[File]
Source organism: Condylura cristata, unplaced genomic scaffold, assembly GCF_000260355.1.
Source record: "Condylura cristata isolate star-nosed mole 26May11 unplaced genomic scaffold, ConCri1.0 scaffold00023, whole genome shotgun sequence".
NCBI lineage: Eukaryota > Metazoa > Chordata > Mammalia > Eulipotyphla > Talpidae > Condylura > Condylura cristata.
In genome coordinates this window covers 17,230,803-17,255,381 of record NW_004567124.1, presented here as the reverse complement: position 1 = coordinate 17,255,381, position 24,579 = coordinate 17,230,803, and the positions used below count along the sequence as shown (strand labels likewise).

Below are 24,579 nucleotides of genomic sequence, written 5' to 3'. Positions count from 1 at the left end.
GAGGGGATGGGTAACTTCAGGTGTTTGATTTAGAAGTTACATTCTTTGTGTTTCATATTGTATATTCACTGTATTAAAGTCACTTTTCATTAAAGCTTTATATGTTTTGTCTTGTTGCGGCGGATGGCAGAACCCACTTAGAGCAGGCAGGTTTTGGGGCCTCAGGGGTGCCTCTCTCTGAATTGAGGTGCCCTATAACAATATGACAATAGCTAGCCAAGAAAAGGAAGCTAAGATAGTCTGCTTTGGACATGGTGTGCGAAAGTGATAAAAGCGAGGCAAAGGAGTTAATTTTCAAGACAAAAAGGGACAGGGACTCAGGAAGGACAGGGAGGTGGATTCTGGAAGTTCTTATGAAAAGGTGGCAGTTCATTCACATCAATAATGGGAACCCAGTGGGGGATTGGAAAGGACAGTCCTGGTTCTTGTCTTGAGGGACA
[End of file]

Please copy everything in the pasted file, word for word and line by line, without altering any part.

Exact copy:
Source organism: Condylura cristata, unplaced genomic scaffold, assembly GCF_000260355.1.
Source record: "Condylura cristata isolate star-nosed mole 26May11 unplaced genomic scaffold, ConCri1.0 scaffold00023, whole genome shotgun sequence".
NCBI lineage: Eukaryota > Metazoa > Chordata > Mammalia > Eulipotyphla > Talpidae > Condylura > Condylura cristata.
In genome coordinates this window covers 17,230,803-17,255,381 of record NW_004567124.1, presented here as the reverse complement: position 1 = coordinate 17,255,381, position 24,579 = coordinate 17,230,803, and the positions used below count along the sequence as shown (strand labels likewise).

Below are 24,579 nucleotides of genomic sequence, written 5' to 3'. Positions count from 1 at the left end.
GAGGGGATGGGTAACTTCAGGTGTTTGATTTAGAAGTTACATTCTTTGTGTTTCATATTGTATATTCACTGTATTAAAGTCACTTTTCATTAAAGCTTTATATGTTTTGTCTTGTTGCGGCGGATGGCAGAACCCACTTAGAGCAGGCAGGTTTTGGGGCCTCAGGGGTGCCTCTCTCTGAATTGAGGTGCCCTATAACAATATGACAATAGCTAGCCAAGAAAAGGAAGCTAAGATAGTCTGCTTTGGACATGGTGTGCGAAAGTGATAAAAGCGAGGCAAAGGAGTTAATTTTCAAGACAAAAAGGGACAGGGACTCAGGAAGGACAGGGAGGTGGATTCTGGAAGTTCTTATGAAAAGGTGGCAGTTCATTCACATCAATAATGGGAACCCAGTGGGGGATTGGAAAGGACAGTCCTGGTTCTTGTCTTGAGGGACA